Wease. Twooooo Wease.

March 9, 2006

So, I’ve been promising an entry on the United Airlines v HSBC case ever since we got back from the AAAE conference last October, I realize. And – truthfully, I’ve tried a few times to start this, but I pick up the case’s opinions and something happens to me – the words start to dance and sway, and suddenly, it seems like an opportune time to clean the dust out of the little nooks and crannies between the keys on my keyboard. Or something.

Face it – I am bankruptcy-case-phobic. Something about that code – that code! those rules! – scares me a little. Then it occurred to me: others may feel the same way, and thus, it could be of great service to my fellow AAs to summarize the issues and explain why the case is important.

So, here it is. The United "true lease" case – right after the jump.

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Is it a coverup by a law firm of past wrongdoing? Is it a desperate effort by elected officials to shift responsibility for their own lack of oversight? Exactly who bears the responsibility for San Diego‘s bond offerings, which have been under investigation for the past few years? San Diego says it’s Orrick, Herrington & Sutcliffe and three other firms (one law firm – Webster & Anderson – and two auditing firms – Calderon, Jaham & Osborn, and accounting firm Caporicci & Larson, which merged with Calderon in 2003) it sued last Wednesday in San Diego Superior Court. The city’s suit specifies damages of $100 million. The law firm says it will vigorously defend the suit, and questions the city’s motives in bringing the suit in the first place, given the long troubled history of the city’s finances.

Some background can be found in this article from August of this year, detailing the release by City Attorney Michael Aguirre of a Vinson & Elkins report that concludes the city "fell short of acceptable [financial reporting] standards" but finds "insufficient evidence to conclude that any members of city administration had intentionally caused the city to provide materially misleading information to the public." Aguirre criticized the report as "Whitewash No. 2." From the linked article, found on the Voice of San Diego website:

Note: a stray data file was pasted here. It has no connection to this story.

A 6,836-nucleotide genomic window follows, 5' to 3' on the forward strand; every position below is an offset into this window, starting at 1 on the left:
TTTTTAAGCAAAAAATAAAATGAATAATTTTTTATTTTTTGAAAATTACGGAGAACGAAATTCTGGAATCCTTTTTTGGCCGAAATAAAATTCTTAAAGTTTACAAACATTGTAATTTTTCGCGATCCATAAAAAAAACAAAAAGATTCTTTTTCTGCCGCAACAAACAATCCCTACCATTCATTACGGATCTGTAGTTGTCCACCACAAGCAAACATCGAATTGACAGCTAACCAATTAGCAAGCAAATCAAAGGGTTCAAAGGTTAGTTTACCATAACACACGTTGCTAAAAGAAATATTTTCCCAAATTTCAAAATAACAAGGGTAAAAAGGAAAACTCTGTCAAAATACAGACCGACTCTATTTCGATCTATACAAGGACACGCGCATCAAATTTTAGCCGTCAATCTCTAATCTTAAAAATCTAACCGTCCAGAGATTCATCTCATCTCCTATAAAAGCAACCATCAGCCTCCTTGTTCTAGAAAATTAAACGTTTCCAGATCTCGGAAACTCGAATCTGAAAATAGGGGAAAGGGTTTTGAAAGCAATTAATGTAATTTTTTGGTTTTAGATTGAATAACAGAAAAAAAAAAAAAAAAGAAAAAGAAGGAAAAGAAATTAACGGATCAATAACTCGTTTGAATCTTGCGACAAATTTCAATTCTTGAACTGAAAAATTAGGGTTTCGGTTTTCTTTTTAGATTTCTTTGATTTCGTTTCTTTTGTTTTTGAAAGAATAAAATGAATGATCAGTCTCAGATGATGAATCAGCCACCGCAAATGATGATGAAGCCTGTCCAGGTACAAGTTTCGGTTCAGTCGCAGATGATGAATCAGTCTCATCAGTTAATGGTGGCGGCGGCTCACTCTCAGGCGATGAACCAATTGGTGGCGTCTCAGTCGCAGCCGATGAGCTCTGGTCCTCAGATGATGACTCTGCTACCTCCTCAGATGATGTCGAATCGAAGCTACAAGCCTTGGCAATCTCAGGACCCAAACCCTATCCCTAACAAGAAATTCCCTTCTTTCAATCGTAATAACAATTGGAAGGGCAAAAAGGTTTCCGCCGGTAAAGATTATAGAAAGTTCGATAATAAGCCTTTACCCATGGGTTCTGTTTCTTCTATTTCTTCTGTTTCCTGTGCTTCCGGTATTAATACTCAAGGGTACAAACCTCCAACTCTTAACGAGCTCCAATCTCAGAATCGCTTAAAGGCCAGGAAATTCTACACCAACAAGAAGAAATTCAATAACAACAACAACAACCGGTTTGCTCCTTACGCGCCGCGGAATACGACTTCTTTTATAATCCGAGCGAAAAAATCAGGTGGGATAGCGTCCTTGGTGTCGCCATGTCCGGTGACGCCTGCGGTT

The firm released a report last September with the aim of detailing the city’s finances "warts and all," although KPMG, the firm charged with auditing the city’s 2003 financial statements, said the investigation was insufficient and withheld the audits.

Among the findings included in the July 15 draft:

  • The city’s financial disclosures failed to inform the potential bond buyers of "critical facts" that posed a threat to the pension system’s financial bill of health.
  • From 1997 to 2003, the city did not accurately describe the risks associated with a  1996 agreement between the city and SDCERS [ed. note: San Diego City Employees Retirement System, the city employees’ pension plan] to underfund the retirement system in its annual financial statements and bond offering documents.
  • In 2001, the city failed to address a stipulation in the 1996 underfunding agreement to pay a lump sum into the retirement fund because the funding level was below an agreed-upon point.
  • In 2003, the city did not disclose information showing that underfunding would continue through at least 2011 unless a drastic policy change occurred.
  • City officials had an "apparent desire" to avoid notifying bond rating agencies to pension issues.
  • Former city auditor Ed Ryan and assistant auditor Terri Webster knew that the underfunding of SDCERS was risky, yet continued to provide false assurances as to the accuracy of the city’s yearly financial statements. The report suggests that the acts of Ryan and Webster appear to "constitute negligence and perhaps a higher level of culpability."
  • Former city manager Michael Uberagua, former deputy city manager Patricia Frazier and former city treasurer Mary Vattimo were also to blame for avoiding bringing the inaccuracies to light.
  • The evidence "does not indicate that any city employees, including senior officers, suspected at any time that they were engaging in conduct that might be prohibited by law."

Paul Maco, the lead Vinson & Elkins attorney reviewing the city’s books, maintains that the report is lacking some evidence the firm has sought but not received, and that the report’s conclusions are preliminary.

"It lays out some of the evidence available to the investigation, analyzes the actions under applicable law and presents its conclusions in draft form because there’s evidence not available to investigation," Maco said Tuesday. "We stand by the content of our report and note that it’s just a draft report."

Article by Evan McLoughlin; pub. 8/3/2005.

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